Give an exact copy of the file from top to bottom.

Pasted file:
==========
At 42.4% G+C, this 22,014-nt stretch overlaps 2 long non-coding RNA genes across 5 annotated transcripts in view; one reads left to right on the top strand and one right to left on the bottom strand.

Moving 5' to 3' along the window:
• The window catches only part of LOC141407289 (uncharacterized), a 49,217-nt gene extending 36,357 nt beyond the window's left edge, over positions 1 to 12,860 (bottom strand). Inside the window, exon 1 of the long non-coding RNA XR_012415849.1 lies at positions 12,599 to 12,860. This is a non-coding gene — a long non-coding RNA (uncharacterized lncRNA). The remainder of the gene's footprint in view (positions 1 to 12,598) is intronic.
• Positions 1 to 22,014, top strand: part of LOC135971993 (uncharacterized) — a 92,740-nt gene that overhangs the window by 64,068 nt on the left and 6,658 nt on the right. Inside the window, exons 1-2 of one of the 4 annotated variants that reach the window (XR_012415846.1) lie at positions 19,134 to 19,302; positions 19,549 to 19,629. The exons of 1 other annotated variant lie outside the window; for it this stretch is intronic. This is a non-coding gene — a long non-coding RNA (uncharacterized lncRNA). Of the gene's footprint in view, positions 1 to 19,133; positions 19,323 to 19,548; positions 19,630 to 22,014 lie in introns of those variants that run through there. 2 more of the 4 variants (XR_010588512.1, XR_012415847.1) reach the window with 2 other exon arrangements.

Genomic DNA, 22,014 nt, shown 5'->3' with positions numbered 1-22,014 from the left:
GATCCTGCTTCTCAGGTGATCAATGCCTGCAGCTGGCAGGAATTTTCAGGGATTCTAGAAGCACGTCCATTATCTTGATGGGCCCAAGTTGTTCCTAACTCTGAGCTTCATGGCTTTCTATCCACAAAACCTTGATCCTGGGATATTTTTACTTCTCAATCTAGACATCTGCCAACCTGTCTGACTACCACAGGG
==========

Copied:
At 42.4% G+C, this 22,014-nt stretch overlaps 2 long non-coding RNA genes across 5 annotated transcripts in view; one reads left to right on the top strand and one right to left on the bottom strand.

Moving 5' to 3' along the window:
• The window catches only part of LOC141407289 (uncharacterized), a 49,217-nt gene extending 36,357 nt beyond the window's left edge, over positions 1 to 12,860 (bottom strand). Inside the window, exon 1 of the long non-coding RNA XR_012415849.1 lies at positions 12,599 to 12,860. This is a non-coding gene — a long non-coding RNA (uncharacterized lncRNA). The remainder of the gene's footprint in view (positions 1 to 12,598) is intronic.
• Positions 1 to 22,014, top strand: part of LOC135971993 (uncharacterized) — a 92,740-nt gene that overhangs the window by 64,068 nt on the left and 6,658 nt on the right. Inside the window, exons 1-2 of one of the 4 annotated variants that reach the window (XR_012415846.1) lie at positions 19,134 to 19,302; positions 19,549 to 19,629. The exons of 1 other annotated variant lie outside the window; for it this stretch is intronic. This is a non-coding gene — a long non-coding RNA (uncharacterized lncRNA). Of the gene's footprint in view, positions 1 to 19,133; positions 19,323 to 19,548; positions 19,630 to 22,014 lie in introns of those variants that run through there. 2 more of the 4 variants (XR_010588512.1, XR_012415847.1) reach the window with 2 other exon arrangements.

Genomic DNA, 22,014 nt, shown 5'->3' with positions numbered 1-22,014 from the left:
GATCCTGCTTCTCAGGTGATCAATGCCTGCAGCTGGCAGGAATTTTCAGGGATTCTAGAAGCACGTCCATTATCTTGATGGGCCCAAGTTGTTCCTAACTCTGAGCTTCATGGCTTTCTATCCACAAAACCTTGATCCTGGGATATTTTTACTTCTCAATCTAGACATCTGCCAACCTGTCTGACTACCACAGGG